dwelling-house aud furniture saloon.
Mr Smith (of Antiburgher
Secession Church), continued 3rd April, 1838 ; died July, 1839.
Mr Cowans (interim), 1839.
Archibald O. Greig, elected
23rd October, 1839, resigned 29th July, 1843, and appointed to Parish
Church, August, 1843.
Alex. S. Willison, from
Auchmithie, elected November, J 1870, resigned September, 1876.
Robert D. Hutchison, from
Glasgow, elected 23rd April, 1877, translated to Persie, June, 1878.
Robert Stewart, from Glasgow,
elected 27th August, aud inducted 29th October, 1878. First minister of new
parish, quoad sacra.
First Free Church.
In 1843, during the struggle
of the Church with the State for religious liberty, the Disruption took
place, many hundred ministers leaving their manses and the Establishment,
and many thousands of the people the Church of their forefathers. At this
eventful time Robert Macdonald was minister of the parish, but he cast in
his lot with the Free Church (so the new section was termed), as f also did
many of his congregation.
For some time they worshipped
in a large tent, which was erected in the Glebe Park where the Public
Schools are now situated. Early in June of 1843 the Church was commenced to
be built, and it was opened for public worship in November of that year,
although not quite in a finished state. It is a very plain structure, oblong
on plan, with a square tower, and spire about 80 feet high, at the south
end. Internally it is arranged similarly to all other old Disruption
churches, the pulpit being to one side and the seats circling round with
radiating passages. To the south of the1 church are the old Free Church
Schools, now used as Sunday School, Prayer Hall. &c.
The manse is a very large aud
commodious building, situated in Newton Terrace, behind the church, aud
commands an extensive view over the town and .strath.
1843. Robert Macdonald,
deposed from the Parish Church (which see), 19th June, 1843. Called after
the Disruption by' the Free Church Presbytery of Meigle, he was ordained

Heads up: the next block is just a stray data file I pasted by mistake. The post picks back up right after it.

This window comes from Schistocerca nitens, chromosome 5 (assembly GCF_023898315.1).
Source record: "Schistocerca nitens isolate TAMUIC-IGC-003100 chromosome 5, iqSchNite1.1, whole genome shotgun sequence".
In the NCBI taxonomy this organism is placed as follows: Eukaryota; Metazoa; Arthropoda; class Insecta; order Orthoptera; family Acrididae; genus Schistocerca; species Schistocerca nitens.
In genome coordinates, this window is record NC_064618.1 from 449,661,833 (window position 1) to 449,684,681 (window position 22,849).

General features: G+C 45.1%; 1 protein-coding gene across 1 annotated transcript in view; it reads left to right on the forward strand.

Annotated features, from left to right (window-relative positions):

minister of First Free Church, November, 1843. He was indefatigable ill
getting Schools erected in this community. He was admitted to the Free
Church of North Leith, 12tli March, 18.57. Had D.D. from University of St
Andrews, 12th February, 1870, retired 1886, and died 1893.
1858. John Baxter, M A.,
licensed by the Established Church Presbytery of Meigle, 4th April, 1831,
ordained to Persie Chapel, August, 1831, and translated to Hilltow n Church,
Dundee, 8th November, 1838. Cast in his lot with the Free Church, at the
Disruption, 1843, followed by most of his congregation, to whom he
ministered till 1858, when he accepted a call to the First Free Church,
Blairgowrie, where he was inducted 1st September, 1858. He had the honour of
D.D. from the University of St Andrews, 1881, and in 1887 was proposed for
the Modera-torship of the Free General Assembly. He died in 1892, in his
84tli year and the 61st of his ministry.
1891. "William Muir, B.D.,
B.L., from Glasgow.
Free South Church.
The Free Church (South) is a
chaste, although comparatively' plain, Gothic structure, consisting of a
principal nave about 85 feet in length by 14 in breadth, and from the floor
to the ceiling about 50 feet. It has a tower at the left angle 10 feet
square and 60 feet high, with clock gables on each square, and, rising 50
feet above all, is a tapering octagonal spire. The church as a whole, in its
external aspect and its internal arrangements, is such as secures in a high
degree the comfort of the congregation.
The church was opened, on 2nd
December, 1858, by the Rev. Dr Guthrie, of Edinburgh.
1858. Robert Taylor,
transferred to Loudon (now Dr Robert Taylor, Regent’s Square).
18—. Charles G. M‘Crie,
transferred to Ayr (now Dr C. G. M‘Crie, Ayr).
1874. Malcolm White, M.A.
St Catherine’s Episcopal
According to the “Statistical
Account” of 1790 there were 12 Episcopalians in the parish. There are,
however, no further records until 1841, when a congregation in connection \\
ith the Scottish Episcopalian Church was formed. Its founder, James
Marshall, chiefly at his own expense, erected St Catherine’s Church, at the
east end of George Street. It is a handsome Gothic edifice, built in the
early English style, and was opened in 1842.
Being intended as a model of
the style and form of ecclesiastical edifices previous to the Reformation,
it consists of a nave and chancel, the latter containing a beautiful window
of stained glass, ornamented with various devices relating to sacred
To the east end is a building
once used as a school in connection with the church, latterly as a Drill
Hall and Armoury of the Volunteers, and now as the' rooms of the
1841. John Marshall, from
Forfar: published two discourses on “ Christian Priesthood ” at the
particular request of Very Rev. Heneage Horsely, Dean of Brechin, Prebendary
of St Asaph.
18—•. J. Abbey, from Ireland.
Got a chaplaincy abroad.
18—. John Burton, removed to
Alyth and Meigle, and then appointed Provost of St Xinian’s, Perth.
18 — . Mr Minnikeu.